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ARS Home » Pacific West Area » Pullman, Washington » WHGQ » Research » Publications at this Location » Publication #386069

Research Project: Genetic Improvement of Wheat and Barley for Environmental Resilience, Disease Resistance, and End-use Quality

Location: Wheat Health, Genetics, and Quality Research

Title: High-efficiency plastome base editing in rice with TAL cytosine deaminase

item LI, RIQING - University Of Missouri
item CHAR, SI NIAN - University Of Missouri
item LIU, BO - University Of Missouri
item LIU, HUA - University Of Missouri
item Li, Xianran
item YANG, BING - University Of Missouri

Submitted to: Molecular Plant
Publication Type: Peer Reviewed Journal
Publication Acceptance Date: 7/11/2021
Publication Date: 9/6/2021
Citation: Li, R., Char, S., Liu, B., Liu, H., Li, X., Yang, B. 2021. High-efficiency plastome base editing in rice with TAL cytosine deaminase. Molecular Plant. 14(9):1412-1414.

Interpretive Summary: Base editing is a no-destructive strategy to alter DNA molecular without inducing double strand break. It has been successfully applied in editing nuclear genome in plants, however, base editing chloroplasts, an essential organelle genome encoded important genes involving photosynthesis, has not been established. This study developed the base editing system for chloroplasts using rice as a model. Results indicated a high efficiency of based editing, which established a new strategy to engineer crops for better performances.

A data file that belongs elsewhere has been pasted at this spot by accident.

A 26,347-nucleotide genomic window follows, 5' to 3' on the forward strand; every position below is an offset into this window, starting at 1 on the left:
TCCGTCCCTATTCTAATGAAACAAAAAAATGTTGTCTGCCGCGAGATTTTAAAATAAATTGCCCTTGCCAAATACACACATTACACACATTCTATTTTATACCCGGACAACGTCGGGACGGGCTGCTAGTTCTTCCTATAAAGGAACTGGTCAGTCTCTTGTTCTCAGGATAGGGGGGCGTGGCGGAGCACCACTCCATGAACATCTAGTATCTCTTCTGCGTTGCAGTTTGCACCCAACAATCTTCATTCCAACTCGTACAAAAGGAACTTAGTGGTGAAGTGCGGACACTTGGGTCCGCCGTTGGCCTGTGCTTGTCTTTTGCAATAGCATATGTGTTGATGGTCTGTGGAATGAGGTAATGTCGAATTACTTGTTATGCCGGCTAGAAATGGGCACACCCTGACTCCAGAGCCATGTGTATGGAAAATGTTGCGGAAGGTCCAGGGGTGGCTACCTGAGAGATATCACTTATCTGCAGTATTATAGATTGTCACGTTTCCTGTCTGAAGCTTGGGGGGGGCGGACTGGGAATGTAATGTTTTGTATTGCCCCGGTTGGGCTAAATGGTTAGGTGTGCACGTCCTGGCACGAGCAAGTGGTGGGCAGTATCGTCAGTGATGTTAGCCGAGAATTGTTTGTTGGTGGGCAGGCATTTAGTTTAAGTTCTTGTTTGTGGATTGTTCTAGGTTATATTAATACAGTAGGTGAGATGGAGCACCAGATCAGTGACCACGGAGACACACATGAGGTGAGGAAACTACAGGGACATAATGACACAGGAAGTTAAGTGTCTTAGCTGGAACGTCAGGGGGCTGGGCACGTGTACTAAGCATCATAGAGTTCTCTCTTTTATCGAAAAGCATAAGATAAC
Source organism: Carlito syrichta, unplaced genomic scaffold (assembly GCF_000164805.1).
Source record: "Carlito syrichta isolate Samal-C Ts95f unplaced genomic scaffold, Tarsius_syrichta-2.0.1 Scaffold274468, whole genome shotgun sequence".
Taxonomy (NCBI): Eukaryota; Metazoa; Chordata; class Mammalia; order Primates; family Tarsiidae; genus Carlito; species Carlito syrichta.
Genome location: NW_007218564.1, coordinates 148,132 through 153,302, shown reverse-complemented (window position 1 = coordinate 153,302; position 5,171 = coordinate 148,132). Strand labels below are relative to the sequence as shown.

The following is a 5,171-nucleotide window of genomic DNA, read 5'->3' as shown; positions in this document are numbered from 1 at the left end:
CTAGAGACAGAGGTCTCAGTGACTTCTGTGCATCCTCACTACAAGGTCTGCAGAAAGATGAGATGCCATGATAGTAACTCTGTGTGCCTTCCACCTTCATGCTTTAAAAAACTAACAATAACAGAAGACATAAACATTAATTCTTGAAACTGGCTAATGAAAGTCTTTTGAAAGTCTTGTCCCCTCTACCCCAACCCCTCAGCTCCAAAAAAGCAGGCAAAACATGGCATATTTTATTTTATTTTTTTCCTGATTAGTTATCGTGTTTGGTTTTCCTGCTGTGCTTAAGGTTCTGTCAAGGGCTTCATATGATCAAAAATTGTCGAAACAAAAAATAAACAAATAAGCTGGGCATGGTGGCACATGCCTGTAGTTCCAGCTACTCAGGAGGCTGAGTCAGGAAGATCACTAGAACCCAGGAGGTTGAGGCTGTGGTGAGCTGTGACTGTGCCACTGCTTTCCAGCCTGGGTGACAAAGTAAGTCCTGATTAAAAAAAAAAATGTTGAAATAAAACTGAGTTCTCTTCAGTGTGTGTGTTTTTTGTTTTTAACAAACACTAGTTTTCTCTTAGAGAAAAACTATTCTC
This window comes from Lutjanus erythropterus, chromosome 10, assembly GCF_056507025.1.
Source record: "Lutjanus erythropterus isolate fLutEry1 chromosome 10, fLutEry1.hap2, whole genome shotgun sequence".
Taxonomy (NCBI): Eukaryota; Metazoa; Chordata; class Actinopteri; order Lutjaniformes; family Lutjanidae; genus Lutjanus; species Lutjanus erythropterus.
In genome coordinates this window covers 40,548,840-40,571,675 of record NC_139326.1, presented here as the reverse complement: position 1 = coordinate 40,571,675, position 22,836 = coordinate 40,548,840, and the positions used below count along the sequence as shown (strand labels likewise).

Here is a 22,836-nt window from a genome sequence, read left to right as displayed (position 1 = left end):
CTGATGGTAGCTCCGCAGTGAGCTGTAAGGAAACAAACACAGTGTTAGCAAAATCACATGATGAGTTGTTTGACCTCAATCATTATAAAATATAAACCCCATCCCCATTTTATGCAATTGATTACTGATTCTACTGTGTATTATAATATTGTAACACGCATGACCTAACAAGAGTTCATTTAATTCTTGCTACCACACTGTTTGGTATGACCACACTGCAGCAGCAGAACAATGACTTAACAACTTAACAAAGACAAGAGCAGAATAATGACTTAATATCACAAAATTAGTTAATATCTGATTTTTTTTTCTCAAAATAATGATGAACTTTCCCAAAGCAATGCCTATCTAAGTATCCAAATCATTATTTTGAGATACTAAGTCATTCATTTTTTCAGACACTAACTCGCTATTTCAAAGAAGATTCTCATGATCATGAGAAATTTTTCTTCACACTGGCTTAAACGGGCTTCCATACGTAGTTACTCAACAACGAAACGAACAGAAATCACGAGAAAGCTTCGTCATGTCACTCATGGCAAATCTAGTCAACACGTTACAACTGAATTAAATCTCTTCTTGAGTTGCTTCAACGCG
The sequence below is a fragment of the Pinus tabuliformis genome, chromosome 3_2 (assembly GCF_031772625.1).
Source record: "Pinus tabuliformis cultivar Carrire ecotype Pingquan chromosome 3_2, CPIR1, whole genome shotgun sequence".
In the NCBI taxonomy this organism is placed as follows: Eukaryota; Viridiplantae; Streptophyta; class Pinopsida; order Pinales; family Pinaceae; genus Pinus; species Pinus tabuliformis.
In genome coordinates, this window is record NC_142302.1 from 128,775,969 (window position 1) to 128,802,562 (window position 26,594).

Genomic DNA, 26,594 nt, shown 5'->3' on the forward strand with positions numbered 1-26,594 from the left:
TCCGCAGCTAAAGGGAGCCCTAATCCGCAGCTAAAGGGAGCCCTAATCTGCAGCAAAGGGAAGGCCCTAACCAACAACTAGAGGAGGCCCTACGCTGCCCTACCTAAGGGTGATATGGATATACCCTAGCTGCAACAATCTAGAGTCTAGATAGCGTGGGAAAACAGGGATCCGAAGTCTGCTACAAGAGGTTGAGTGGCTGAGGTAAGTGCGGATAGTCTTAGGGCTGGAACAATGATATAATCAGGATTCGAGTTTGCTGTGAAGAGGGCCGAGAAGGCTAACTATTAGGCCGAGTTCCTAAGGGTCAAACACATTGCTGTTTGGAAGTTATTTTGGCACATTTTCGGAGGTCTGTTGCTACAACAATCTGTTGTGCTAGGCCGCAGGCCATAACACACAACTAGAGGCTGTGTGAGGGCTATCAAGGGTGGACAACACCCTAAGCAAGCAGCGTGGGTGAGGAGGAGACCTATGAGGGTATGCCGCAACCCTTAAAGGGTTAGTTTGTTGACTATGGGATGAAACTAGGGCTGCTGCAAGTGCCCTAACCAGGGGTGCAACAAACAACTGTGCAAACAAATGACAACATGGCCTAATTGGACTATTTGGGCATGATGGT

Technical Abstract: Chloroplasts, the organelles responsible for photosynthesis in plants, contain their own DNA, so-called plastome. However, plastome editing has not yet been established, although nuclear genome editing has been widely used for basic and applied research in plant biology and agriculture. Here we report the establishment and validation of an efficient plastome base editing system in rice. The plastome cytosine base editor (cpDdCBE) consists of a pair of designer TAL (transcription activator-like) effector DNA binding domains each tagged N-terminally with a chloroplast transition peptide and fused C-terminally with a split-half of the cytidine deaminase domain DddA along with a UGI (uracil glycosylase inhibitor). Transgenic rice callus and stable plants showed efficient C•G to T•A conversions in the chlorophyll biosynthesis gene psaA induced by the designer cpDdCBEs. The C to T changes led to the formation of stop codons and inactivation of psaA as confirmed by Sanger sequencing the relevant PCR-amplicons, producing albino plants at about sixty-four percent among 33 independent T0 rice lines. Our results demonstrate the feasibility of genome editing in chloroplasts and open doors to plastome engineering for crop improvement.